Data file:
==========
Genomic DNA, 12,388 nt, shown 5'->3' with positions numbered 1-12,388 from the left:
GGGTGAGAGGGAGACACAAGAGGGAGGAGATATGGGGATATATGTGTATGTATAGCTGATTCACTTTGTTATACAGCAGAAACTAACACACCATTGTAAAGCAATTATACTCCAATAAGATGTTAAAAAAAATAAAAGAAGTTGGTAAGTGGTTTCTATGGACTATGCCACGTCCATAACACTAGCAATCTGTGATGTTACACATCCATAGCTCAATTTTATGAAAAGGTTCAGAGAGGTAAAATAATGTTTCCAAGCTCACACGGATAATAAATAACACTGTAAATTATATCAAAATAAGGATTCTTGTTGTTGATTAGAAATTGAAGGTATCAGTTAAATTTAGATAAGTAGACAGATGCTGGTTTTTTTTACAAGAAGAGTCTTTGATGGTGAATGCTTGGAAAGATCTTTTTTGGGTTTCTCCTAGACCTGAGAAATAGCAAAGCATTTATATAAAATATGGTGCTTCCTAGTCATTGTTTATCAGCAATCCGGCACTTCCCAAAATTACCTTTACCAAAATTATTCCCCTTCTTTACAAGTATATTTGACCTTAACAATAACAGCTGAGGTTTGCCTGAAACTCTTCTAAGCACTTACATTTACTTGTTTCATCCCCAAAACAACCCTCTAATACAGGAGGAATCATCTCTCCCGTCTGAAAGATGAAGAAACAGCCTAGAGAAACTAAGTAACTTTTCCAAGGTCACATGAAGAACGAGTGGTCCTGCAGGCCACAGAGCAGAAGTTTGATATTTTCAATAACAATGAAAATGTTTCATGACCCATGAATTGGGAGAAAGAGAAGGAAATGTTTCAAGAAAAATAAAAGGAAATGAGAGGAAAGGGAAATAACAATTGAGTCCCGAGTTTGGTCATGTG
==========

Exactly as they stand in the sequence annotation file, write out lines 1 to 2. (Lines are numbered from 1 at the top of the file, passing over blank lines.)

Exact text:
Genomic DNA, 12,388 nt, shown 5'->3' with positions numbered 1-12,388 from the left:
GGGTGAGAGGGAGACACAAGAGGGAGGAGATATGGGGATATATGTGTATGTATAGCTGATTCACTTTGTTATACAGCAGAAACTAACACACCATTGTAAAGCAATTATACTCCAATAAGATGTTAAAAAAAATAAAAGAAGTTGGTAAGTGGTTTCTATGGACTATGCCACGTCCATAACACTAGCAATCTGTGATGTTACACATCCATAGCTCAATTTTATGAAAAGGTTCAGAGAGGTAAAATAATGTTTCCAAGCTCACACGGATAATAAATAACACTGTAAATTATATCAAAATAAGGATTCTTGTTGTTGATTAGAAATTGAAGGTATCAGTTAAATTTAGATAAGTAGACAGATGCTGGTTTTTTTTACAAGAAGAGTCTTTGATGGTGAATGCTTGGAAAGATCTTTTTTGGGTTTCTCCTAGACCTGAGAAATAGCAAAGCATTTATATAAAATATGGTGCTTCCTAGTCATTGTTTATCAGCAATCCGGCACTTCCCAAAATTACCTTTACCAAAATTATTCCCCTTCTTTACAAGTATATTTGACCTTAACAATAACAGCTGAGGTTTGCCTGAAACTCTTCTAAGCACTTACATTTACTTGTTTCATCCCCAAAACAACCCTCTAATACAGGAGGAATCATCTCTCCCGTCTGAAAGATGAAGAAACAGCCTAGAGAAACTAAGTAACTTTTCCAAGGTCACATGAAGAACGAGTGGTCCTGCAGGCCACAGAGCAGAAGTTTGATATTTTCAATAACAATGAAAATGTTTCATGACCCATGAATTGGGAGAAAGAGAAGGAAATGTTTCAAGAAAAATAAAAGGAAATGAGAGGAAAGGGAAATAACAATTGAGTCCCGAGTTTGGTCATGTG